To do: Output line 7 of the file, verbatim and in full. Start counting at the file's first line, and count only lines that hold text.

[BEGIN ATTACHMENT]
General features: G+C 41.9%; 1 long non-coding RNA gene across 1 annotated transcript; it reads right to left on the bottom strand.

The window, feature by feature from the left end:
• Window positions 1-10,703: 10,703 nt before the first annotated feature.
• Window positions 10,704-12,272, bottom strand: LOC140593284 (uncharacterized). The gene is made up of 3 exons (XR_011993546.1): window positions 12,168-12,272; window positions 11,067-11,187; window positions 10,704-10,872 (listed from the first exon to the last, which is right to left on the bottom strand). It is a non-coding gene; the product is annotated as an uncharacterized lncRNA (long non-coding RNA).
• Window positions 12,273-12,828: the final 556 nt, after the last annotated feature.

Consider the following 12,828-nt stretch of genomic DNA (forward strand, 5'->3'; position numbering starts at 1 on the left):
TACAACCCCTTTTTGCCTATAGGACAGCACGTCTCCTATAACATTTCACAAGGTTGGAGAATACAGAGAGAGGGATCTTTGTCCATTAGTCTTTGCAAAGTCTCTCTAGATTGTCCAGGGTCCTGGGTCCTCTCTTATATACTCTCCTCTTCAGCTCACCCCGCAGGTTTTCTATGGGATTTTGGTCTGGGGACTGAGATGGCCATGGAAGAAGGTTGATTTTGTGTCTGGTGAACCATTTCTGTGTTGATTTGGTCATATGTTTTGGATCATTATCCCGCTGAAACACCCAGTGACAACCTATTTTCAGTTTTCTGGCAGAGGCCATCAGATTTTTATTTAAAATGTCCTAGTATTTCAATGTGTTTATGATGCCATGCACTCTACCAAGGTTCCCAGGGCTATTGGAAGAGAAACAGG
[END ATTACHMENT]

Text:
TACAACCCCTTTTTGCCTATAGGACAGCACGTCTCCTATAACATTTCACAAGGTTGGAGAATACAGAGAGAGGGATCTTTGTCCATTAGTCTTTGCAAAGTCTCTCTAGATTGTCCAGGGTCCTGGGTCCTCTCTTATATACTCTCCTCTTCAGCTCACCCCGCAGGTTTTCTATGGGATTTTGGTCTGGGGACTGAGATGGCCATGGAAGAAGGTTGATTTTGTGTCTGGTGAACCATTTCTGTGTTGATTTGGTCATATGTTTTGGATCATTATCCCGCTGAAACACCCAGTGACAACCTATTTTCAGTTTTCTGGCAGAGGCCATCAGATTTTTATTTAAAATGTCCTAGTATTTCAATGTGTTTATGATGCCATGCACTCTACCAAGGTTCCCAGGGCTATTGGAAGAGAAACAGG